Consider the report's purpose. Some reports are intended to persuade, while others are simply supposed to inform. Before you can begin to compose your report, you must determine the purpose behind it. If you are trying only to inform, do not include persuasive elements or state your opinion.
Pre-write to explore your ideas on the topic. Through pre-writing, you can organize your ideas. Create a web with your overall topic at the center and subtopics surrounding it. While you might not use some of your initial subtopics, you will likely be able to compose your report more rapidly after pre-writing.
Gather information from reputable sources. Don't rely on your expertise alone. Use print and online resources from reliable sources, including governmental agencies or recognized experts within the field.
Create an outline. Composing an outline allows you to organize your information prior to writing your essay. Use subtopics from your initial pre-writing, and add supporting information that you gathered from your sources.
Compose a rough draft. Translate your outline into an essay by composing a paragraph for each section of your outline. Include the subtopics and sources that you planned in your pre-writing and outlining.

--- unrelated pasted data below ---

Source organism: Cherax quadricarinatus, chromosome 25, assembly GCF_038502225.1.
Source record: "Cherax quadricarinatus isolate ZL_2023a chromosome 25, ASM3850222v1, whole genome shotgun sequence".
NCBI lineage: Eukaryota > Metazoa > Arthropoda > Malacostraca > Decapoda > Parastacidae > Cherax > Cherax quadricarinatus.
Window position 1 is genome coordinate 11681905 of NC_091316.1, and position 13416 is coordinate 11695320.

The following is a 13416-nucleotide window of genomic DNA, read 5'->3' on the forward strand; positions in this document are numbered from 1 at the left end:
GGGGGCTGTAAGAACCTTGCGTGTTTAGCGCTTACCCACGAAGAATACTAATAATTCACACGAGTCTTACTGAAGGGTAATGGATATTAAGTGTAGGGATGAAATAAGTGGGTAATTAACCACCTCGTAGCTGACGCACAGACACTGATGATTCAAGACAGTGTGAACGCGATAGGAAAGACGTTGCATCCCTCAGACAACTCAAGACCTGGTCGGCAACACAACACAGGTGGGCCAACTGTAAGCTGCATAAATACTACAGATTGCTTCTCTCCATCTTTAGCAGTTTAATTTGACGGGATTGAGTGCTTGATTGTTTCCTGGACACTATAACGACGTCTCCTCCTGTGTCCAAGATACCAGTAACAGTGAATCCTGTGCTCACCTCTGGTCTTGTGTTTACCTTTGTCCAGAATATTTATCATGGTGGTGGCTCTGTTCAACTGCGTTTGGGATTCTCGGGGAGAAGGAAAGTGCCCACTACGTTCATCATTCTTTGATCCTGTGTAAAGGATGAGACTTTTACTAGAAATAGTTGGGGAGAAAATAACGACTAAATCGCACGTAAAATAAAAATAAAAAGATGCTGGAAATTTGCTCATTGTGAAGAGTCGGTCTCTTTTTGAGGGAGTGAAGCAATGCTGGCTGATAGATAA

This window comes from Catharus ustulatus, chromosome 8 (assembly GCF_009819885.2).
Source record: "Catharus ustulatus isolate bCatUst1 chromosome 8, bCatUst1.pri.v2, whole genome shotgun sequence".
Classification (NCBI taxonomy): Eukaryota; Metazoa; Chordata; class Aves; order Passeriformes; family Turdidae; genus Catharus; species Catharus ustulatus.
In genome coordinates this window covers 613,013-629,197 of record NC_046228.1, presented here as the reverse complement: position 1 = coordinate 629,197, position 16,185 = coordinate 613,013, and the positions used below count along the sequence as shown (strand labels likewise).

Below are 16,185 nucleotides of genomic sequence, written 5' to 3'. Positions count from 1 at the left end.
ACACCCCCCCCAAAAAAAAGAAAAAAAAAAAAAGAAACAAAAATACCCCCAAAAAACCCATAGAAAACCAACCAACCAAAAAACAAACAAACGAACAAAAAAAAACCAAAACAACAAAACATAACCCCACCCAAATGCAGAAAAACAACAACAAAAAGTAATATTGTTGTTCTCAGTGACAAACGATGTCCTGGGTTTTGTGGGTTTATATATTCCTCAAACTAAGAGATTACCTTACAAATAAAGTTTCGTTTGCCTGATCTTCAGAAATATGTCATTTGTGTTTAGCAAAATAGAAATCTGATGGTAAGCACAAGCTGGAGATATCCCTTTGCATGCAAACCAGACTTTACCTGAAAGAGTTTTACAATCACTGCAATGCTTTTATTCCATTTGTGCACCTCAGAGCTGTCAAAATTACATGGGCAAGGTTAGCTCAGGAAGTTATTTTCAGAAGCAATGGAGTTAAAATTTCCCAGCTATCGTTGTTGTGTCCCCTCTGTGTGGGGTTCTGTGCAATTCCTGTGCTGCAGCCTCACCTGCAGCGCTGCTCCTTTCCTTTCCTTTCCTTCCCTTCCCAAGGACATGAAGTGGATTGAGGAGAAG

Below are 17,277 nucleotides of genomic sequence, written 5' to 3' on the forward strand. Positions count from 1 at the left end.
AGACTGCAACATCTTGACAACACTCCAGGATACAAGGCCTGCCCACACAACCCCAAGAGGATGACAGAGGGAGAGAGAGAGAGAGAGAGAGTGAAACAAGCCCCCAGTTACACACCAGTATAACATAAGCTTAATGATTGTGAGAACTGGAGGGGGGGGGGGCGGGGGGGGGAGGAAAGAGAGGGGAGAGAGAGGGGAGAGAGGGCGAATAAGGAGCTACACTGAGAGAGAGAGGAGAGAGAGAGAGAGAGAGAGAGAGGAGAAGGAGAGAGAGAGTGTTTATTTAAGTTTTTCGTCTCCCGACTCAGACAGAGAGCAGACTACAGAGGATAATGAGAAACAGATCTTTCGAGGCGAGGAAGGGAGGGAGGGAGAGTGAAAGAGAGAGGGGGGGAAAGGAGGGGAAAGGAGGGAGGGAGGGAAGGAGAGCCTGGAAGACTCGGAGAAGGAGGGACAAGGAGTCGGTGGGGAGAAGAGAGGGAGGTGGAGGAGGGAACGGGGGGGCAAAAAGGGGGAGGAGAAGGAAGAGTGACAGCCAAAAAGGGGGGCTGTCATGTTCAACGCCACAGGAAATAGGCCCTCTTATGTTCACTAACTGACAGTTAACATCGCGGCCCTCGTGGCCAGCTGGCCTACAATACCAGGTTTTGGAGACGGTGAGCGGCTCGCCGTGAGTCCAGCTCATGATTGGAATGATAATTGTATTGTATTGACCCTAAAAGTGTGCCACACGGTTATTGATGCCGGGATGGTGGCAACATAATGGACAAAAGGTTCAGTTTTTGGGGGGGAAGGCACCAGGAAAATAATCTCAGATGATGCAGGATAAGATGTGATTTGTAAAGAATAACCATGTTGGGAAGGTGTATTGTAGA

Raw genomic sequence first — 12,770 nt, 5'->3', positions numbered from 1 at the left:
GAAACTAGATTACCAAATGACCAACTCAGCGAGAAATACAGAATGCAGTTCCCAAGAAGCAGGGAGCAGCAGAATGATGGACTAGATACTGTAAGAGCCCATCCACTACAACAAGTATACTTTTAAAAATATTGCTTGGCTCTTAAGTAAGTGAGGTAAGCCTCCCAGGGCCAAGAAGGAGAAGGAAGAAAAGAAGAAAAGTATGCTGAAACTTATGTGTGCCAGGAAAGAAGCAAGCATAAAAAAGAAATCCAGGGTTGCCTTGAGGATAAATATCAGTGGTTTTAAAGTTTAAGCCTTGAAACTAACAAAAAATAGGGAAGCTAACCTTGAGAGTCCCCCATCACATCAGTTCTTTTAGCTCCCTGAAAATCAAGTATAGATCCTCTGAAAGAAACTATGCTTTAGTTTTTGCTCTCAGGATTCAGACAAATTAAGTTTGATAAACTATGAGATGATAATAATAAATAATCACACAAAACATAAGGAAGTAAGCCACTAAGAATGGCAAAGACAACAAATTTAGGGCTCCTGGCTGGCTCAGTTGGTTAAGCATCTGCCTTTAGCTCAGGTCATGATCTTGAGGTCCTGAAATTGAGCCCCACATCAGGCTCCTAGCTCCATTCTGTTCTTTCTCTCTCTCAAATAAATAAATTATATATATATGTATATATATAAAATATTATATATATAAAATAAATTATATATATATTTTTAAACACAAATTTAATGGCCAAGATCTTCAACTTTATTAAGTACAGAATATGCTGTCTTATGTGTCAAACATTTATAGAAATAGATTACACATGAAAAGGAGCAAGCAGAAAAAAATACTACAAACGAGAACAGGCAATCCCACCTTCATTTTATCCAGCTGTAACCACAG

Properly cite all information used from outside sources. Your teacher will likely assign a citation style. Most commonly, you will use either Modern Language Association (MLA) or American Psychological Association (APA) style. Follow the assigned style strictly to ensure that you are not accused of plagiarism and that you give credit to the appropriate sources.
Proofread and edit your report for clarity and grammatical correctness. Your rough draft is merely a starting point. Make changes to your rough draft, moving paragraphs as necessary and correcting spelling and grammar errors to improve the overall quality of your report and the effectiveness of your writing.